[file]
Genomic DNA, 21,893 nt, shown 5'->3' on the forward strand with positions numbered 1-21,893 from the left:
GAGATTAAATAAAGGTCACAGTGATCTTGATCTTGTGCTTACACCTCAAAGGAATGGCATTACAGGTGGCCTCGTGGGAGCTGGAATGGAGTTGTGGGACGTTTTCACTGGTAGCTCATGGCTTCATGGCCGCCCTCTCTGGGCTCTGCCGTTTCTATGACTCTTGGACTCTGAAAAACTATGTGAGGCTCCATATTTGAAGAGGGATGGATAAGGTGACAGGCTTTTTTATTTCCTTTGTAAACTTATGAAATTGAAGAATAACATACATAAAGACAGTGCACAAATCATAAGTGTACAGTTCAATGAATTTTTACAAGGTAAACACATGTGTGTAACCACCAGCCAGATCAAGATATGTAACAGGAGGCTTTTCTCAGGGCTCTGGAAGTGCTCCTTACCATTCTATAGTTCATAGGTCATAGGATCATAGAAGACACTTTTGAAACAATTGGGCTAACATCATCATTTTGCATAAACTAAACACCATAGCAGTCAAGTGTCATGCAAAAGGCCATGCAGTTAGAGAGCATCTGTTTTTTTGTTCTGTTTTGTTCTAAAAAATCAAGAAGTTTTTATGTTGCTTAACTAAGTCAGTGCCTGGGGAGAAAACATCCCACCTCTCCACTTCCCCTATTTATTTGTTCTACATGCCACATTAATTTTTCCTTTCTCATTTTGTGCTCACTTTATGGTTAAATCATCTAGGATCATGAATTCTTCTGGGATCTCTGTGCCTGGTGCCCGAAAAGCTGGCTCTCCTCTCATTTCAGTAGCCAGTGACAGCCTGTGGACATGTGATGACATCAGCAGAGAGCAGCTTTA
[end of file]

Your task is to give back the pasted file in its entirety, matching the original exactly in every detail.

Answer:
Genomic DNA, 21,893 nt, shown 5'->3' on the forward strand with positions numbered 1-21,893 from the left:
GAGATTAAATAAAGGTCACAGTGATCTTGATCTTGTGCTTACACCTCAAAGGAATGGCATTACAGGTGGCCTCGTGGGAGCTGGAATGGAGTTGTGGGACGTTTTCACTGGTAGCTCATGGCTTCATGGCCGCCCTCTCTGGGCTCTGCCGTTTCTATGACTCTTGGACTCTGAAAAACTATGTGAGGCTCCATATTTGAAGAGGGATGGATAAGGTGACAGGCTTTTTTATTTCCTTTGTAAACTTATGAAATTGAAGAATAACATACATAAAGACAGTGCACAAATCATAAGTGTACAGTTCAATGAATTTTTACAAGGTAAACACATGTGTGTAACCACCAGCCAGATCAAGATATGTAACAGGAGGCTTTTCTCAGGGCTCTGGAAGTGCTCCTTACCATTCTATAGTTCATAGGTCATAGGATCATAGAAGACACTTTTGAAACAATTGGGCTAACATCATCATTTTGCATAAACTAAACACCATAGCAGTCAAGTGTCATGCAAAAGGCCATGCAGTTAGAGAGCATCTGTTTTTTTGTTCTGTTTTGTTCTAAAAAATCAAGAAGTTTTTATGTTGCTTAACTAAGTCAGTGCCTGGGGAGAAAACATCCCACCTCTCCACTTCCCCTATTTATTTGTTCTACATGCCACATTAATTTTTCCTTTCTCATTTTGTGCTCACTTTATGGTTAAATCATCTAGGATCATGAATTCTTCTGGGATCTCTGTGCCTGGTGCCCGAAAAGCTGGCTCTCCTCTCATTTCAGTAGCCAGTGACAGCCTGTGGACATGTGATGACATCAGCAGAGAGCAGCTTTA